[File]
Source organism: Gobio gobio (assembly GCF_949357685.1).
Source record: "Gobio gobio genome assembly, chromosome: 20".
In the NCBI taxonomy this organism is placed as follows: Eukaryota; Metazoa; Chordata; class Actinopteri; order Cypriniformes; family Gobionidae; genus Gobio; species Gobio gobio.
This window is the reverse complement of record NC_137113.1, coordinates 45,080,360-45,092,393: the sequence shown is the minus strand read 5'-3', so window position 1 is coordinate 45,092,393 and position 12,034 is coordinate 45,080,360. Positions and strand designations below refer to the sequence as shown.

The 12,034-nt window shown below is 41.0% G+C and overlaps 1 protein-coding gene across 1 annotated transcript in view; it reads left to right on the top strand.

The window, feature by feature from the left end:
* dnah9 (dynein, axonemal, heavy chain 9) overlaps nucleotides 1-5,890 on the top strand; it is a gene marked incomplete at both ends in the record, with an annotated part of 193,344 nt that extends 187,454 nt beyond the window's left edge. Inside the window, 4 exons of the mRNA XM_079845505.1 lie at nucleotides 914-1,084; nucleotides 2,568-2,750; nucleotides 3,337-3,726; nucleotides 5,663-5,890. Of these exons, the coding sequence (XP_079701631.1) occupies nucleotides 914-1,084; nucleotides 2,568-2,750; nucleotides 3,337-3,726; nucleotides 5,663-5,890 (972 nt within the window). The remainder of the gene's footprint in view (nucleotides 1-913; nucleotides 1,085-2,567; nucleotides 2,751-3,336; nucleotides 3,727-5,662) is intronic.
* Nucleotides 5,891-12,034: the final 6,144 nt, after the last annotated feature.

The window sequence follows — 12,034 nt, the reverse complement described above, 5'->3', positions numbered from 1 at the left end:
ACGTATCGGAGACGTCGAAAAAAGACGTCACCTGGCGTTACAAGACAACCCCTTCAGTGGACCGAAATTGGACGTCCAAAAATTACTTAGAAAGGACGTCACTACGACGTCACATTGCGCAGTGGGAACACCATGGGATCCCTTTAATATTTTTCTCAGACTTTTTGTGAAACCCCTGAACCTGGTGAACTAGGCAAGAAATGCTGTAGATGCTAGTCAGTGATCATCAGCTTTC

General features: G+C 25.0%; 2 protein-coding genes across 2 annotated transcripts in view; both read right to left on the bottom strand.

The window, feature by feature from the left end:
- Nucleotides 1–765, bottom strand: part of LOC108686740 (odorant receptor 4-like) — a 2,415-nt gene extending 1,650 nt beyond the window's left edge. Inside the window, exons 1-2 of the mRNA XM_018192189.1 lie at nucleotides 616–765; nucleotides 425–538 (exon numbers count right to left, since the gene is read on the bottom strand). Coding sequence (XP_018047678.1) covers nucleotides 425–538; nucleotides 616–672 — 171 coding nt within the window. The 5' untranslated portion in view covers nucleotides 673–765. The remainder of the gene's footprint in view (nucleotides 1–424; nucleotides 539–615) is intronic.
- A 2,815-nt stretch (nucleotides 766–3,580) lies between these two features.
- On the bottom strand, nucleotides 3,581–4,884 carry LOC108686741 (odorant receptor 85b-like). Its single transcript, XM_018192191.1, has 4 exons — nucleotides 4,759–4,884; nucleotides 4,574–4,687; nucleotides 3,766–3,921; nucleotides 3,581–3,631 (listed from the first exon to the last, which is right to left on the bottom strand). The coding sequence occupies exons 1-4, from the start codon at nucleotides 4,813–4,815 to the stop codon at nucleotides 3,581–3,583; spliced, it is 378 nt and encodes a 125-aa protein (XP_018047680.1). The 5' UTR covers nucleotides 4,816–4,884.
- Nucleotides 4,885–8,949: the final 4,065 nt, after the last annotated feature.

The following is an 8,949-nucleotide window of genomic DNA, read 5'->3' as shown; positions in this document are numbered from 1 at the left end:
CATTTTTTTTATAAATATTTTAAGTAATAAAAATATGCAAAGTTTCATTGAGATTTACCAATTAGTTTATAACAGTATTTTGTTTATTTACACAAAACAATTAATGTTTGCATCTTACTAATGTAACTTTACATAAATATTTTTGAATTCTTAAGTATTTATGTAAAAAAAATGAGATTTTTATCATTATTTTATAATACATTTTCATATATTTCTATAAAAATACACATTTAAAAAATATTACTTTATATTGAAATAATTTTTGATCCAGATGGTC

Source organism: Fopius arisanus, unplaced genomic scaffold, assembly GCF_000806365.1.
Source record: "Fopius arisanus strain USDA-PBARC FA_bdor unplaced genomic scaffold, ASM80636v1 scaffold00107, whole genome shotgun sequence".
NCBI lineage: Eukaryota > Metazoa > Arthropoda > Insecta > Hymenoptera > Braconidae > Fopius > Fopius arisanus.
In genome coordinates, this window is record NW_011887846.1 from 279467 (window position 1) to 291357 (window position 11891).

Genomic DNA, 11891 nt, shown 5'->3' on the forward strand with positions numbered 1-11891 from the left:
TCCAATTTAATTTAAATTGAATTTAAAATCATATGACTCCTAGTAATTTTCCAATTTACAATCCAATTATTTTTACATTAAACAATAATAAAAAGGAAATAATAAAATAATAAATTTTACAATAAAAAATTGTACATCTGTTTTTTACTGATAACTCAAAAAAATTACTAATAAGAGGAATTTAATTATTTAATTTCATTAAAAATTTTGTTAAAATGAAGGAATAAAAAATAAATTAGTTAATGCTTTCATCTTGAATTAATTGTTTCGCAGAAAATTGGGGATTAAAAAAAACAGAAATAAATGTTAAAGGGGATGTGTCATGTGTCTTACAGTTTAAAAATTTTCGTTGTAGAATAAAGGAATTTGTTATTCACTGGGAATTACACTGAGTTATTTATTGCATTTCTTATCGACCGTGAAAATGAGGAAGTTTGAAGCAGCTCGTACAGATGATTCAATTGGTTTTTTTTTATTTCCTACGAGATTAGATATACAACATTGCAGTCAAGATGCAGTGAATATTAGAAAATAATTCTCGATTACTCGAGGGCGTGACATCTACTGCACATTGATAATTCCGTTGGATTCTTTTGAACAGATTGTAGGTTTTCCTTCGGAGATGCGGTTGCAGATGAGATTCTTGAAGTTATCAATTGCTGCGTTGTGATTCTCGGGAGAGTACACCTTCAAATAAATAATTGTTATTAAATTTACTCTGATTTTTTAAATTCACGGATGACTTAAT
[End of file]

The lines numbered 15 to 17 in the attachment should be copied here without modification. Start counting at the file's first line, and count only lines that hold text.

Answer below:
- On the bottom strand, nucleotides 3,581–4,884 carry LOC108686741 (odorant receptor 85b-like). Its single transcript, XM_018192191.1, has 4 exons — nucleotides 4,759–4,884; nucleotides 4,574–4,687; nucleotides 3,766–3,921; nucleotides 3,581–3,631 (listed from the first exon to the last, which is right to left on the bottom strand). The coding sequence occupies exons 1-4, from the start codon at nucleotides 4,813–4,815 to the stop codon at nucleotides 3,581–3,583; spliced, it is 378 nt and encodes a 125-aa protein (XP_018047680.1). The 5' UTR covers nucleotides 4,816–4,884.
- Nucleotides 4,885–8,949: the final 4,065 nt, after the last annotated feature.

The following is an 8,949-nucleotide window of genomic DNA, read 5'->3' as shown; positions in this document are numbered from 1 at the left end: